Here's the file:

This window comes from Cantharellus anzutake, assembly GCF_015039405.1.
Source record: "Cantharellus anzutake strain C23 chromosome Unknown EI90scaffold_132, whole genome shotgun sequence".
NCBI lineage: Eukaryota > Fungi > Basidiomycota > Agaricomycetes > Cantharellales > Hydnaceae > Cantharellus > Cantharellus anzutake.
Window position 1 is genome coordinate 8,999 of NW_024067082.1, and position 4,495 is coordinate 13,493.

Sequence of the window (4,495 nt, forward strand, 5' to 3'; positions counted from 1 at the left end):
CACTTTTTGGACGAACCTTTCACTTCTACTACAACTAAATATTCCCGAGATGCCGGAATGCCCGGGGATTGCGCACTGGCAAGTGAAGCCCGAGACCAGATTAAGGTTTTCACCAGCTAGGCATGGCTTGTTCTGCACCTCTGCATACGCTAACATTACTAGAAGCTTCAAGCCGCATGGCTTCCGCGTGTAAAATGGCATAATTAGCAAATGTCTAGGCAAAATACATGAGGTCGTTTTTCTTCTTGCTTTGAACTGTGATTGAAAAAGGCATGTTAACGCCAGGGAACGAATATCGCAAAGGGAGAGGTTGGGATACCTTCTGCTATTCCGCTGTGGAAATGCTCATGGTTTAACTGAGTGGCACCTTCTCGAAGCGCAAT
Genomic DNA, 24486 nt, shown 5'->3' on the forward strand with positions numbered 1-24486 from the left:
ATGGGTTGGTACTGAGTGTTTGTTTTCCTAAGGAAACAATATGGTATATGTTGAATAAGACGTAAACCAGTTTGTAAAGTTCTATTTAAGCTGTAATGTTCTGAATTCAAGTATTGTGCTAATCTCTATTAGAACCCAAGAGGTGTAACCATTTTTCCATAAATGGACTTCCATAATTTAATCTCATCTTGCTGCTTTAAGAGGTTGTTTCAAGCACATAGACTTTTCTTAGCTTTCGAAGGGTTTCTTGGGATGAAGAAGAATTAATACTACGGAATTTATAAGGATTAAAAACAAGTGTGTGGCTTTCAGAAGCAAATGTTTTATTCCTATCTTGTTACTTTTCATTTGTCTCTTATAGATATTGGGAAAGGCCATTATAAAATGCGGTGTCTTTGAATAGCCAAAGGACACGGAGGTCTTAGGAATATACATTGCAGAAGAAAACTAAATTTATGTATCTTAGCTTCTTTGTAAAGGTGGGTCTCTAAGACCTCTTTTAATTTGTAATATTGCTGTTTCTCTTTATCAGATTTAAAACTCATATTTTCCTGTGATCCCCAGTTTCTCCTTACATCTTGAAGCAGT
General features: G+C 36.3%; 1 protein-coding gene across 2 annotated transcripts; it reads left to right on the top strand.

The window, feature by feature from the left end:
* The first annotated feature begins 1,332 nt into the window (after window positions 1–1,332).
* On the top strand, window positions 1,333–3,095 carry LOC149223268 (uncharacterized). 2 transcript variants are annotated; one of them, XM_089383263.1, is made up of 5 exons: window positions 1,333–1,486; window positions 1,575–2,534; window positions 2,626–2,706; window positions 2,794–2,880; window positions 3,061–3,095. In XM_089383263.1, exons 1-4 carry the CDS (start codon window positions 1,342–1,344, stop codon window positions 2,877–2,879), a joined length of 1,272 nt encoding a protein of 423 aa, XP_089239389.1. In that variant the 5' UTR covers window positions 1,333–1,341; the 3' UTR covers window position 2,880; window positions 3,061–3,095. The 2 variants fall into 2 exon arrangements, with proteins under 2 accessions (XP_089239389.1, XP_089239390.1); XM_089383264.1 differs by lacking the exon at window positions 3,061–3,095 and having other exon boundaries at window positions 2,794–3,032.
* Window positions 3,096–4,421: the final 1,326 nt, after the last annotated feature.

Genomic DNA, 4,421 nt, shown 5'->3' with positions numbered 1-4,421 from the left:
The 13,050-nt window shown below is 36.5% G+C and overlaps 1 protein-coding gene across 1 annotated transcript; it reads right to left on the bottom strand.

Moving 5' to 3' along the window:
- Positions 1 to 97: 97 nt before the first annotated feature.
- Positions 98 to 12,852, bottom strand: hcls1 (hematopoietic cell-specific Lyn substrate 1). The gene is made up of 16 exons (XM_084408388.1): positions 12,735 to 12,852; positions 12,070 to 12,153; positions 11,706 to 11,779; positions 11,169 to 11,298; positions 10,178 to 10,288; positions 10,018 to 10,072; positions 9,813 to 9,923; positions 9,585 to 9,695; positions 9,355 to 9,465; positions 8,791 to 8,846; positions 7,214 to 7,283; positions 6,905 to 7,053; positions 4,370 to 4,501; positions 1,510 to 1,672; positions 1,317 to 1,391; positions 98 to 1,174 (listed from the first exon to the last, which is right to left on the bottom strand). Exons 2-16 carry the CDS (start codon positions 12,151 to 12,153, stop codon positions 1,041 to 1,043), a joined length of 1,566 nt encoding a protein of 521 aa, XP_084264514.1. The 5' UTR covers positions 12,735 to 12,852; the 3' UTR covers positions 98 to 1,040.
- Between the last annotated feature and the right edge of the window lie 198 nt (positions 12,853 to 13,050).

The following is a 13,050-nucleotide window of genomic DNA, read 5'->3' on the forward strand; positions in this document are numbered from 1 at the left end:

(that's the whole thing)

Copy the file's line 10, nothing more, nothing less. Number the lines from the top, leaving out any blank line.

The window, feature by feature from the left end: